When My Sister Was Cleopatra Moon

IT'S GOOD TO SEE more Korean-American novelists coming out of the fray, adding to the diversity of Asian-American literature. Unfortunately, Frances Park's When My Sister Was Cleopatra Moon is a clunky, less than riveting debut.

When My Sister Was Cleopatra Moon

by Frances Park (Talk Miramax Books, $22.95)

The book opens with the reunion of two Korean-American sisters, Marcy and Cleo Moon, who've lost touch for decades for reasons that are undisclosed, save for vague statements that Cleo has "a dark side." The thirtysomething Marcy narrates her love-hate relationship with Cleo, flashing back to the summer she was 13.

Marcy's recollections of a childhood fraught with insecurities make up the book's better moments. As a young girl, Marcy has hair like "black straw" and is taunted by the white boys in her school, who call her "Miss Moonface." Her only allies are Meg, a white girl whose friendship baffles Marcy—"Why me?" she asks—and her beautiful older sister Cleo, whose hair "moves like the ocean." Marcy idolizes Cleo, but Cleo, as it turns out, is a wild child who ditches college and frequently gets drunk. Summer becomes turbulent as Cleo—who wears tube tops and lands in the backseat of many cars—suffers breakups, a botched abortion, and an increasingly bitter attitude toward everyone around her.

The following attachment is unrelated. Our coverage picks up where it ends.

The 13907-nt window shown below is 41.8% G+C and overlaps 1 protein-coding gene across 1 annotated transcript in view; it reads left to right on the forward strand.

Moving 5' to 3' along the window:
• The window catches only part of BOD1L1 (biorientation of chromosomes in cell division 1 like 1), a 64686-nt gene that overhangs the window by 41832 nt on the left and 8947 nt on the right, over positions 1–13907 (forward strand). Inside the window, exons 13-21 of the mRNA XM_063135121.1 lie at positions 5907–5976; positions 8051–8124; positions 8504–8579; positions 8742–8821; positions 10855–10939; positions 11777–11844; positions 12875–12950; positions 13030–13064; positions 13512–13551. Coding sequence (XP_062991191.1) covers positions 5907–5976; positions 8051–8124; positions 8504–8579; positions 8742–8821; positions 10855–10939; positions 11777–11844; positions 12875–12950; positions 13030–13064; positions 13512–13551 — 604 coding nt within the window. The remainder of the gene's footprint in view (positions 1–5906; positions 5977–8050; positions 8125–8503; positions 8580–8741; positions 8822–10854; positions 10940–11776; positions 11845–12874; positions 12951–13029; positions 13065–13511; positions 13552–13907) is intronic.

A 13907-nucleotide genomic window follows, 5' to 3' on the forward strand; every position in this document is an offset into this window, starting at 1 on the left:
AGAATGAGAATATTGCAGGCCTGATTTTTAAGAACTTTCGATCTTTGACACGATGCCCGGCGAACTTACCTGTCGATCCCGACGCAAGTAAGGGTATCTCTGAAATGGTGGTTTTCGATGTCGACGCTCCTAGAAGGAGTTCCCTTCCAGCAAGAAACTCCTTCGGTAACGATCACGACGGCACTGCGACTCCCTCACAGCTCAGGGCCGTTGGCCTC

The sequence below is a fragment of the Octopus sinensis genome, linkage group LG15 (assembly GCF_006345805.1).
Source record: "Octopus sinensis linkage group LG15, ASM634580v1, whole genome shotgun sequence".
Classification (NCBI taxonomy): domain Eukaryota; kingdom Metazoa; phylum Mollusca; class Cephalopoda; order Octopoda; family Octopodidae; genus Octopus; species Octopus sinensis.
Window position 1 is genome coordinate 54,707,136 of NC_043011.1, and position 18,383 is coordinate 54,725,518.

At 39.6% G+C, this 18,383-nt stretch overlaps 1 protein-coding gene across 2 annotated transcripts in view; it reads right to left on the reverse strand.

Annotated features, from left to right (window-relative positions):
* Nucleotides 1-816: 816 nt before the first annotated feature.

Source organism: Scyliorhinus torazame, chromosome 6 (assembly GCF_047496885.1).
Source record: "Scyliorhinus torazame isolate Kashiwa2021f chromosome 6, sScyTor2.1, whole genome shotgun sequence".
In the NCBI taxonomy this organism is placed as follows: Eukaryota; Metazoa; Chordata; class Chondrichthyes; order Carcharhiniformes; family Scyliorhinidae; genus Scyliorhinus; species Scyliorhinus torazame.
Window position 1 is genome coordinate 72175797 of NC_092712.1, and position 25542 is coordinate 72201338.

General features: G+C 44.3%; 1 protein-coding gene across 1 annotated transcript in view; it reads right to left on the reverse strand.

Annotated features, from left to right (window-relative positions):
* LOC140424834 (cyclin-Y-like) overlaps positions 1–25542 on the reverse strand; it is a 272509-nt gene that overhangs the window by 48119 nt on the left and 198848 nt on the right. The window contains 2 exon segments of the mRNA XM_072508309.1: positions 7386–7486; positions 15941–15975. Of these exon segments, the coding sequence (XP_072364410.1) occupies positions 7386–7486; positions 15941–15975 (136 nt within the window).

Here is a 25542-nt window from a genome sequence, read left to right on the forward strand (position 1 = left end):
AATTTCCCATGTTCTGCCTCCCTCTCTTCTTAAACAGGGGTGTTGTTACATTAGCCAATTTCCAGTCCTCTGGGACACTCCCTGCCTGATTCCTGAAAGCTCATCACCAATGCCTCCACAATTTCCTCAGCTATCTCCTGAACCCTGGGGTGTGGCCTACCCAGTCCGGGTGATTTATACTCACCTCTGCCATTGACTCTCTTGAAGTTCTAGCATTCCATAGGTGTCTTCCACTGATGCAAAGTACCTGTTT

Young Marcy is a lively narrator, and if Park had stuck with her all the way the novel may have been better for it. But chapters alternate between the voices of the teenage Marcy and the older Marcy. At 36, Marcy is a vegetarian who lives in the Nevada desert and manages a nonprofit store that sells Native American knickknacks. She talks a lot about peace, charity, and a homemade soup she and her likewise spiritual boyfriend Pablo eat for every meal—and the book becomes an unsavory hybrid between Amy Tan and Deepak Chopra.

The older Marcy is far from simple; the woman has a lot of baggage and still holds a deep grudge against Cleo. She's also less articulate than her teenage self, her words too often clouded by New Age mysticism: "My love for White Sky is an almost painful longing, so primitive it hurts. I belong here. I belong to the purplish light that breaks through the sky . . . and I belong to the souls of the sagebrush. I belong to an ancient wonder for which there are no words." Perhaps, but when you put it like that, it's hard to care.

More! Book! Reviews!

 
comments powered by Disqus